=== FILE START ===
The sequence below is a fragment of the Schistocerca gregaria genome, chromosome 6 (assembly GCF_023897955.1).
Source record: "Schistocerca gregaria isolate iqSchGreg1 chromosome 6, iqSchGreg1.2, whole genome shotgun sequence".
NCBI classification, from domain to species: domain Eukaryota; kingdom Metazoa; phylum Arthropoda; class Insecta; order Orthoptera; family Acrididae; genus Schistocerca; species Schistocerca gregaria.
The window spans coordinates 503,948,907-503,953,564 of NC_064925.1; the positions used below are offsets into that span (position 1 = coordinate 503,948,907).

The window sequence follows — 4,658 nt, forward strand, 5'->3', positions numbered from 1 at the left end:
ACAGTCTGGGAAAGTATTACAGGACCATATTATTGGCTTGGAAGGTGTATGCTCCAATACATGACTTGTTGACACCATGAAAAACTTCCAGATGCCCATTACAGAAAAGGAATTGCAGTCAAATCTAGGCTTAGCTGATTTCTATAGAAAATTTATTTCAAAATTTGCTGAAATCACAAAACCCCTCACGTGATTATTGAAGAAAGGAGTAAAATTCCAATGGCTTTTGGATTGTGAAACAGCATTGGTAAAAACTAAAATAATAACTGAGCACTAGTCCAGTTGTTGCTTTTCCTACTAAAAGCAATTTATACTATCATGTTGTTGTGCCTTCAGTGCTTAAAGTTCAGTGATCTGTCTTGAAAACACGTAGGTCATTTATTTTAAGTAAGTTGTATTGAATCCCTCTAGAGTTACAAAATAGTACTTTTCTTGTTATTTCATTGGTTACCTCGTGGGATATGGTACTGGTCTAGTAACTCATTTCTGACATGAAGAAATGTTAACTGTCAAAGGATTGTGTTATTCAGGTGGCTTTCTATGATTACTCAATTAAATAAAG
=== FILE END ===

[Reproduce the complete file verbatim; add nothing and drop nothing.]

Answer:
The sequence below is a fragment of the Schistocerca gregaria genome, chromosome 6 (assembly GCF_023897955.1).
Source record: "Schistocerca gregaria isolate iqSchGreg1 chromosome 6, iqSchGreg1.2, whole genome shotgun sequence".
NCBI classification, from domain to species: domain Eukaryota; kingdom Metazoa; phylum Arthropoda; class Insecta; order Orthoptera; family Acrididae; genus Schistocerca; species Schistocerca gregaria.
The window spans coordinates 503,948,907-503,953,564 of NC_064925.1; the positions used below are offsets into that span (position 1 = coordinate 503,948,907).

The window sequence follows — 4,658 nt, forward strand, 5'->3', positions numbered from 1 at the left end:
ACAGTCTGGGAAAGTATTACAGGACCATATTATTGGCTTGGAAGGTGTATGCTCCAATACATGACTTGTTGACACCATGAAAAACTTCCAGATGCCCATTACAGAAAAGGAATTGCAGTCAAATCTAGGCTTAGCTGATTTCTATAGAAAATTTATTTCAAAATTTGCTGAAATCACAAAACCCCTCACGTGATTATTGAAGAAAGGAGTAAAATTCCAATGGCTTTTGGATTGTGAAACAGCATTGGTAAAAACTAAAATAATAACTGAGCACTAGTCCAGTTGTTGCTTTTCCTACTAAAAGCAATTTATACTATCATGTTGTTGTGCCTTCAGTGCTTAAAGTTCAGTGATCTGTCTTGAAAACACGTAGGTCATTTATTTTAAGTAAGTTGTATTGAATCCCTCTAGAGTTACAAAATAGTACTTTTCTTGTTATTTCATTGGTTACCTCGTGGGATATGGTACTGGTCTAGTAACTCATTTCTGACATGAAGAAATGTTAACTGTCAAAGGATTGTGTTATTCAGGTGGCTTTCTATGATTACTCAATTAAATAAAG